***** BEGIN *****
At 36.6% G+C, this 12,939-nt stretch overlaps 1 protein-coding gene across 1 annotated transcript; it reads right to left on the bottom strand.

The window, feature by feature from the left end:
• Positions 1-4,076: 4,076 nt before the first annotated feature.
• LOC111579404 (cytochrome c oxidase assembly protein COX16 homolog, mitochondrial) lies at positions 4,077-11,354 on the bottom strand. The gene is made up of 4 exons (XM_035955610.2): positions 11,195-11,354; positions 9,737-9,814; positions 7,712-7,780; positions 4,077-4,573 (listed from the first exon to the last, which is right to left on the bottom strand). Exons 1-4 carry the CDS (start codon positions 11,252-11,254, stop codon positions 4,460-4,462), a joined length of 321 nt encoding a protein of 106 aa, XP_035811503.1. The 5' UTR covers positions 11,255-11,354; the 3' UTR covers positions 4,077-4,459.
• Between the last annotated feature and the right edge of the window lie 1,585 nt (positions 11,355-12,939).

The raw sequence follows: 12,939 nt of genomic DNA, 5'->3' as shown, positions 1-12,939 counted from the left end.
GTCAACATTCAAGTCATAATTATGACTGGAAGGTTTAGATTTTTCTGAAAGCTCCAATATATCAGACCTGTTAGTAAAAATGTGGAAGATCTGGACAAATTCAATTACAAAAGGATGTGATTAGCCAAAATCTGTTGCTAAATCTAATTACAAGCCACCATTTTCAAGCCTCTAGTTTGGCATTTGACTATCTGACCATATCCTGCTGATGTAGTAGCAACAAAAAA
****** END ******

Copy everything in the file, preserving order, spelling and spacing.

At 36.6% G+C, this 12,939-nt stretch overlaps 1 protein-coding gene across 1 annotated transcript; it reads right to left on the bottom strand.

The window, feature by feature from the left end:
• Positions 1-4,076: 4,076 nt before the first annotated feature.
• LOC111579404 (cytochrome c oxidase assembly protein COX16 homolog, mitochondrial) lies at positions 4,077-11,354 on the bottom strand. The gene is made up of 4 exons (XM_035955610.2): positions 11,195-11,354; positions 9,737-9,814; positions 7,712-7,780; positions 4,077-4,573 (listed from the first exon to the last, which is right to left on the bottom strand). Exons 1-4 carry the CDS (start codon positions 11,252-11,254, stop codon positions 4,460-4,462), a joined length of 321 nt encoding a protein of 106 aa, XP_035811503.1. The 5' UTR covers positions 11,255-11,354; the 3' UTR covers positions 4,077-4,459.
• Between the last annotated feature and the right edge of the window lie 1,585 nt (positions 11,355-12,939).

The raw sequence follows: 12,939 nt of genomic DNA, 5'->3' as shown, positions 1-12,939 counted from the left end.
GTCAACATTCAAGTCATAATTATGACTGGAAGGTTTAGATTTTTCTGAAAGCTCCAATATATCAGACCTGTTAGTAAAAATGTGGAAGATCTGGACAAATTCAATTACAAAAGGATGTGATTAGCCAAAATCTGTTGCTAAATCTAATTACAAGCCACCATTTTCAAGCCTCTAGTTTGGCATTTGACTATCTGACCATATCCTGCTGATGTAGTAGCAACAAAAAA